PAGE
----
Welcome to the Sensory Physiology and Sensory Ecology Lab website! Our research is in the sensory biology of animals, primarily marine organisms. Specifically I am interested in how these animals detect the world around them, what they detect (i.e., what's important to the organism), and how these animals then relate to their environment (e.g., predator detection, prey localization, habitat identification, and conspecific communication). Our work in integrative in techniques and comparative in its research subjects. Our reserach involves dolphins, false killer whales, belugas, finless porpoise,risso's dolphin, squid, cuttlefish, coral reef fish, temperate fish, brown bears, polar bears, coral reef assemblages, and temparate soundscapes to name a few. Much of our work addressing bioacoustic related questions, but we certainly not limited to that modality. Some of this work stems from examining the potential influences of increasing human-produced noise in the marine environment or other stressors such as ocean acidification or fisheries bycatch. But our primary interests originate in examining the relationship of sensory physiology/sensory anatomy to animal behavior and ecological relationships. We have also addressed communication, bioacoustic tagging, and the sending-receiving of underwater acoustic signals using passive acoustic monitoring devices.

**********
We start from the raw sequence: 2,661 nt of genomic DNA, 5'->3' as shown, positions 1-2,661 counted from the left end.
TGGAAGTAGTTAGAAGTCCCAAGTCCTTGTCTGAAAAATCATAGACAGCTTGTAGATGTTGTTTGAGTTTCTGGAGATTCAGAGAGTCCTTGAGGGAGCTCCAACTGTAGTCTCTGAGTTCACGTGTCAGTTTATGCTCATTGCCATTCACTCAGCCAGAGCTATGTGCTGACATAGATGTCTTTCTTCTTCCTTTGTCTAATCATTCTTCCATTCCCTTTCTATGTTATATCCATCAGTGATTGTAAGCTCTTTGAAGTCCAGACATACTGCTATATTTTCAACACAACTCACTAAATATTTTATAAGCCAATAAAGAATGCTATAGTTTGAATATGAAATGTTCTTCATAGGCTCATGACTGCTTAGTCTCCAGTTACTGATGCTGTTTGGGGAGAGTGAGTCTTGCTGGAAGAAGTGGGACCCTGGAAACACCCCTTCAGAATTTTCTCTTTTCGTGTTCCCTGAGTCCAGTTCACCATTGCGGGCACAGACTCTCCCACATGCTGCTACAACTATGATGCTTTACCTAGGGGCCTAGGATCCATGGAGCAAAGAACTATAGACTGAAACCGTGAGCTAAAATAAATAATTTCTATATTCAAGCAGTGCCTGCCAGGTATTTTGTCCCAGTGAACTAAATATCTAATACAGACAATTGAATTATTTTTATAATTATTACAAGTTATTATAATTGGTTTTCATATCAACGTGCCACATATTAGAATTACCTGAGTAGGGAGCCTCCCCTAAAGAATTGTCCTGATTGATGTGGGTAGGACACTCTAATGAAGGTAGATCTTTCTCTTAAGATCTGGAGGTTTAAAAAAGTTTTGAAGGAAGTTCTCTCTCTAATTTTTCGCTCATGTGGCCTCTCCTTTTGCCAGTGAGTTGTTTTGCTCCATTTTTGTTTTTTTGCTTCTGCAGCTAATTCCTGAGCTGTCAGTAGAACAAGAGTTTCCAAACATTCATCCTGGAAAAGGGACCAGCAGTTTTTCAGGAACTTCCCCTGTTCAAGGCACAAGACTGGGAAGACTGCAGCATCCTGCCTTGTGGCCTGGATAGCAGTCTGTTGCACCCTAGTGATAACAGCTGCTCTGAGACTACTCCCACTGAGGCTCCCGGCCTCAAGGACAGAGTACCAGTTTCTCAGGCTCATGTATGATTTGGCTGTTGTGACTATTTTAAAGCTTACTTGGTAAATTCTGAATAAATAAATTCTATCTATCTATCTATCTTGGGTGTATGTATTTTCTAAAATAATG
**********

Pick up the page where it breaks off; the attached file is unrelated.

Check out our research updates on our Blog:
Read about our research expeditions and travels!
News and Updates !
- Casey and Aran attended the Ocean Acidification Principal Investigators' Meeting, in Washington, DC. There they presented their past and recent projects addressing how squid appear to be impacted by ocean acidification.
- Max and Aran had a new paper come out in PLoS One on the effects of ocean acidification on squid.
- Max and Aran's recent research on coral reef soundscapes in the US Virgin Islands was recently featured as a WHOI Image of the Day.
- Last January, Julia, Max and Aran went to the Society for Integrative and Comparative Biology meeting in San Francisco. Check out our presentation abstracts here:
Julia - cephalopods and sound
Max - squid OA
Aran - cetacean hearing
- Check out our new article about our research on sound in the sea and wind farm development.
- Aran was just in Alaska studying the hearing of beluga whales. See the update on our new page of our Sensory Ecology blog.
- Max Kaplan joined the lab as a WHOI-MIT Joint Program graduate student this past fall. Max, was a Summer Student Fellow in 2011 and did some fantastic work on squid and ocean acidification (his work has won several awards).
- Our work was recently featured by the BBC !
- Dr. Mooney was just featured in the Vineyard Gazette, commenting on wind farms and noise.
Check our new papers:
Kaplan, M*, Mooney, TA, McCorkle, D, Cohen, A. Adverse Effects of Ocean Acidification on Early Development of Squid (Doryteuthis pealeii). PLoS ONE 8(5): e63714. doi:10.1371/journal.pone.0063714
Woods Hole Oceanographic Institution
266 Woods Hole Rd
Marine Reserach Facility - MS#50
Woods Hole, MA, 02543
amooney at whoi.edu
(508) 289-3714 phone
(508) 457-2089 fax
(508) 289-3260 lab
2008 - Ph.D. in Zoology (with a Marine Biology emphasis) - University of Hawaii at Manoa